Congressional negotiators grapple with torture legislation
Published October 26, 2005
WASHINGTON - Congressional negotiators are feeling heat from the White House and their constituents as they consider whether to back a Senate-approved ban on torturing detainees in U.S. custody or weaken it as the White House prefers.
The White House is floating an alternative proposal that would allow the president to exempt covert agents outside the Defense Department from the prohibition.
Meanwhile, some newspapers are calling for lawmakers to support Sen. John McCain's provision that would ban the use of "cruel, inhuman or degrading treatment or punishment" against anyone in U.S. government custody, regardless of where they are held.
"There's a lot of public pressure to retain the language intact. At the same time, there's pressure from the vice president's office to modify it," said Tom Malinowski, Washington advocacy director for Human Rights Watch, a group that supports McCain's provision.
Vice President Dick Cheney and CIA director Porter Goss met last week with McCain, R-Ariz., and suggested excluding from the torture ban overseas clandestine counterterrorism operations by agencies other than the Pentagon "if the president determines that such operations are vital to the protection of the United States or its citizens from terrorist attack."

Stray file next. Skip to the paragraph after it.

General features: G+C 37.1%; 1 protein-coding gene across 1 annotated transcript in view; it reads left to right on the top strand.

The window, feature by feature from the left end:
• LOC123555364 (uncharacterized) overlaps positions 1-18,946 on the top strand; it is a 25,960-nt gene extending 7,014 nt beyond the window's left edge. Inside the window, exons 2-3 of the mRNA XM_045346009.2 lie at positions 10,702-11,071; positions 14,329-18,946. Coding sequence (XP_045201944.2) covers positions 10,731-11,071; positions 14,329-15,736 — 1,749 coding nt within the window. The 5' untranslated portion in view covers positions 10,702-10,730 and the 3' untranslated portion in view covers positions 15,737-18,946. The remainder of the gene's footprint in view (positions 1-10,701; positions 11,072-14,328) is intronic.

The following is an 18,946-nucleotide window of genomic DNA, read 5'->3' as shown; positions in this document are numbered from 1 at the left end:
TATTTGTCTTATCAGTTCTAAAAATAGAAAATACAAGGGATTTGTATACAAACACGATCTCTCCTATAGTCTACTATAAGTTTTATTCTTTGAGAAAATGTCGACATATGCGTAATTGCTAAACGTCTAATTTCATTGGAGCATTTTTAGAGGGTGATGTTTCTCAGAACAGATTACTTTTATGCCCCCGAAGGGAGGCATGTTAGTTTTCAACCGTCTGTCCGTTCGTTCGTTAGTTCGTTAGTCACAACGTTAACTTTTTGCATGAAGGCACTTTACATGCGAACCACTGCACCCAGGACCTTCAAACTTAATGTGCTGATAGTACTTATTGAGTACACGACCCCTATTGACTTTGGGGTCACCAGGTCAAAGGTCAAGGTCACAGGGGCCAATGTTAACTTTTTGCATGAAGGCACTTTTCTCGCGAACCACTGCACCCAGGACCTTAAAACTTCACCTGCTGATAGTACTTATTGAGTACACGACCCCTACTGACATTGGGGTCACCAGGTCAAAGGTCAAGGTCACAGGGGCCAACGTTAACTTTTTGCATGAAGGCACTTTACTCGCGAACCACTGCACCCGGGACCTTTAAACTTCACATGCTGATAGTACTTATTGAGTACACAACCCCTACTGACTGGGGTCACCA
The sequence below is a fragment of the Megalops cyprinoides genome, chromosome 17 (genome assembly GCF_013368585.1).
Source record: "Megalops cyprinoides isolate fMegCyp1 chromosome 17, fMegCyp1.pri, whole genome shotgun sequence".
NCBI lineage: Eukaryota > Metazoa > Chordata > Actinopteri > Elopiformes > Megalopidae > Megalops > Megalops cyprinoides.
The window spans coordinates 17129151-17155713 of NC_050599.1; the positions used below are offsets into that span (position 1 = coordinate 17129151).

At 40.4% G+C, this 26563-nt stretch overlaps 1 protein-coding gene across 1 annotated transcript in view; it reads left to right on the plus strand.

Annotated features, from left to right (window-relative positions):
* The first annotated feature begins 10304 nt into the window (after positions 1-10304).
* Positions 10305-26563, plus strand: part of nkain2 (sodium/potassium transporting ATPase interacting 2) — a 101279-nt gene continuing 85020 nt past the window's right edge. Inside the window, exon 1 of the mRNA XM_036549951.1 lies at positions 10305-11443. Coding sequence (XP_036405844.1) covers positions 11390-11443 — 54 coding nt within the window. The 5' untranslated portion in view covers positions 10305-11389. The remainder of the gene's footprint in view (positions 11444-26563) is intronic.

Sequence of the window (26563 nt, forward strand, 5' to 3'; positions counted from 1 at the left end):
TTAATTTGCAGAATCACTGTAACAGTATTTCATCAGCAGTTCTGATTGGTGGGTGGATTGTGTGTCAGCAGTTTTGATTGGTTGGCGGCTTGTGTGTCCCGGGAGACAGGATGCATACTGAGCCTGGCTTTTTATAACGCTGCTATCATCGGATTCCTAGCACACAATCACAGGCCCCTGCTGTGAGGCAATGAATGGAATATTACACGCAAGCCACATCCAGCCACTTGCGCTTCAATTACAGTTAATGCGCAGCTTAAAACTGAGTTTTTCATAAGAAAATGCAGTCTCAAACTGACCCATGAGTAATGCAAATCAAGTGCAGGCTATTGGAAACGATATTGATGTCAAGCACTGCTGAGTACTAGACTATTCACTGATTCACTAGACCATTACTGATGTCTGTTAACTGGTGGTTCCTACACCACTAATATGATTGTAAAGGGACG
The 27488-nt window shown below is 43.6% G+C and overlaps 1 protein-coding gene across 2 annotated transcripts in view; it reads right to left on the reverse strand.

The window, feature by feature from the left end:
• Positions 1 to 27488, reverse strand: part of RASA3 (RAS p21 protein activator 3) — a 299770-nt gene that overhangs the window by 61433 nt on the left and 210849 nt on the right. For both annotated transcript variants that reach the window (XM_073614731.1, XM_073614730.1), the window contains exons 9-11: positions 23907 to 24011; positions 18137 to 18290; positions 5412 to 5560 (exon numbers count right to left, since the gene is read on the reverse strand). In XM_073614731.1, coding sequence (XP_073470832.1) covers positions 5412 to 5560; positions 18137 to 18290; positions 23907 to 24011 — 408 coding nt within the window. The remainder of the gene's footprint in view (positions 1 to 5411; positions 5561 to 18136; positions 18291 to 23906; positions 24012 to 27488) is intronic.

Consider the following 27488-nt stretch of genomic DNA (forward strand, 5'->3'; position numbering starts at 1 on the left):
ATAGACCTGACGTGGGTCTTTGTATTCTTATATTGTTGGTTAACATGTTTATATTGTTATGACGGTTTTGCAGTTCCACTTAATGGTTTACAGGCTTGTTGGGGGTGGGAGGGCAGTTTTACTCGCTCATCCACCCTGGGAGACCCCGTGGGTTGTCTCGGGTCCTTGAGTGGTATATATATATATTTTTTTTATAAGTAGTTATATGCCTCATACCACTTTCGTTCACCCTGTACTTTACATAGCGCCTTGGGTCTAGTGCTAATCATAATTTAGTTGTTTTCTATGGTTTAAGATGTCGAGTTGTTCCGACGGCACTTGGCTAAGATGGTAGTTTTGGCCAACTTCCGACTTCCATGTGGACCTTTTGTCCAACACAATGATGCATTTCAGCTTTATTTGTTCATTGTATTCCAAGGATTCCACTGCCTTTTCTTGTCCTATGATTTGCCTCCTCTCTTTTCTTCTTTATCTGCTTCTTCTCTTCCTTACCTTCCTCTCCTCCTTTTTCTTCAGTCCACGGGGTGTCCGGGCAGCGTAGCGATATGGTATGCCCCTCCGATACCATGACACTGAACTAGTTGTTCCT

McCain, a former prisoner of war in Vietnam, said Tuesday that he rejected that because "that would basically allow the CIA to engage in torture."
It's unclear just how much influence McCain has in the House-Senate negotiations to iron out differences between House and Senate versions of the $445-billion defense bill. McCain won't be involved in those negotiations.
Sen. Ted Stevens, R-Alaska, and Rep. Bill Young, R-Fla., who chair Congress' defense spending subcommittees, will be among the leaders of those talks in coming weeks.
Young has said the United States has no obligation to terrorists. Stevens, who voted against the ban in the Senate, said he planned to tweak it during negotiations to satisfy administration concerns that the ban was too broad.
Top Democratic bargainers - Sen. Daniel Inouye of Hawaii and Rep. John Murtha of Pennsylvania - support McCain's language.
Earlier this month, the Senate added the torture prohibition and the interrogation standards to its defense bill on a 90-9 vote, even though the Bush administration threatened a veto.
[Last modified October 26, 2005, 00:46:05]
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